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John F. Martin's research focuses on the interrelations between biology and the economic and political dimensions of social life. He has published on the effects of economic variables and population structure on the sizes and compositions of local groups among hunter-gathers, the effects of population variables on kin marriage systems and on systems of inheritance and succession.
More recently, this focus on the interrelations of power and economics with biology has led him to analyses of the epidemiology of type 2 diabetes (AKA non-insulin dependent diabetes mellitus) and to experimental studies exploring its physiological bases. The experimental work confirms previous research that indicates that, while fetal protein malnutrition permanently impairs insulin secretory capacity, it does not induce insulin resistance. Hence, the pathway to diabetes that involves insulin resistance and impaired insulin secretory capacity does not begin in the diabetic's fetal life unless post natal over-nutrition induces insulin resistance. However, fetal malnutrition induced impaired insulin secretory capacity does predispose fetally malnourished females to hyperglycemic pregnancies which in turn predispose their offspring to insulin resistance and chronic hyperinsulinemia.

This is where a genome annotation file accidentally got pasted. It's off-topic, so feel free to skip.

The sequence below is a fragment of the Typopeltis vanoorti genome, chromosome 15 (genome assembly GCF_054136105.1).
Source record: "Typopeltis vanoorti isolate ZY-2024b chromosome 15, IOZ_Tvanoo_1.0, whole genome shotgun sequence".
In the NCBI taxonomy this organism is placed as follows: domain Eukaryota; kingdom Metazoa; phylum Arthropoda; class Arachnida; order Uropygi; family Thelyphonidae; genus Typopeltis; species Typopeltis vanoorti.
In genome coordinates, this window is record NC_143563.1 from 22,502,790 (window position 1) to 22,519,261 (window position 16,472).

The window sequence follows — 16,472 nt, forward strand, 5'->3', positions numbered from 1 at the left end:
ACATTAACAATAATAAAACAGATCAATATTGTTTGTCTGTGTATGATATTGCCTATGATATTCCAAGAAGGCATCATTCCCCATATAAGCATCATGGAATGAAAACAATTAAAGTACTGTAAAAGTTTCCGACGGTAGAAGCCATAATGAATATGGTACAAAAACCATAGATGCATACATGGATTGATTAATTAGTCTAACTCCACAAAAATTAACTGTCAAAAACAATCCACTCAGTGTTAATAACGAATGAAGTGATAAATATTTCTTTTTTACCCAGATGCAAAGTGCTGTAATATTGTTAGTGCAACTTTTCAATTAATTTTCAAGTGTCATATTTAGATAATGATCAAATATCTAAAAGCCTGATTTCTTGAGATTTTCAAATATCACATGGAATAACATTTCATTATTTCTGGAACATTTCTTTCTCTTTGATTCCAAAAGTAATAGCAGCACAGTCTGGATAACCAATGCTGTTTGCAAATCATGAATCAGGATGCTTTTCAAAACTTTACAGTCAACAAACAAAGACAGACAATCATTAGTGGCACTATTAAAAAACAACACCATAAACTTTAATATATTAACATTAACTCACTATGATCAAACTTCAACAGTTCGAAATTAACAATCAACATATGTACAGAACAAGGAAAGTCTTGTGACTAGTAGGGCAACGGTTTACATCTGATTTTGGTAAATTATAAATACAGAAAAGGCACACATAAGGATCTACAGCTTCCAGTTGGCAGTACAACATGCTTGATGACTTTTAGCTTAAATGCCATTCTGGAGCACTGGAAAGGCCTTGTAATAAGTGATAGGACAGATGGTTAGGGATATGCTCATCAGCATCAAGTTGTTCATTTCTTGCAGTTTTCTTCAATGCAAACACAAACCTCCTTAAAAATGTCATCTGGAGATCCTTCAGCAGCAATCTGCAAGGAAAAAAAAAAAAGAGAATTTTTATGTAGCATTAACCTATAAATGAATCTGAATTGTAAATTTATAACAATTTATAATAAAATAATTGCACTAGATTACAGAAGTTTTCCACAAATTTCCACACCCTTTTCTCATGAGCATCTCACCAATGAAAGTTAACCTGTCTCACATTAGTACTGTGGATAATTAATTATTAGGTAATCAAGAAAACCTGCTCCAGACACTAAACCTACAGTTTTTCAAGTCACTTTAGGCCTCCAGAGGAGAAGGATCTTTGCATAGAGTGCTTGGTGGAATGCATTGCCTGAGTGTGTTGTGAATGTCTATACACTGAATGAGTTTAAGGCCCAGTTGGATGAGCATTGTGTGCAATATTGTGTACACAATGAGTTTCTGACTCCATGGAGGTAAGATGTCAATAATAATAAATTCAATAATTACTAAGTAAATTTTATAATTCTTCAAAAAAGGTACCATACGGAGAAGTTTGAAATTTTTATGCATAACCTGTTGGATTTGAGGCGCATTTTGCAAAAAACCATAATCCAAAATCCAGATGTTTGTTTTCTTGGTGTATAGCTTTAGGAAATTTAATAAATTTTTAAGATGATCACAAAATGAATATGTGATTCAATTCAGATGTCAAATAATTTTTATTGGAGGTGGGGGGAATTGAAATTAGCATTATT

His preliminary findings suggest that the chronic hyperinsulinemia through its effects on free fatty acid and glucocorticoid concentrations eventually reduce insulin secretory capacity and leads to diabetes. Since high diabetes prevalence rate populations are uniformly populations that have recently suffered widespread, severe malnutrition due to political and economic factors, the suggestion is that their diabetes epidemics are rooted in the fetal malnutrition of women who were conceived during those famines because the offspring of those women were insulin resistant and prone to both diabetic pregnancies and diabetes.
Ph.D., University of Chicago
Pathways to Insulin Resistance And Type II Diabetes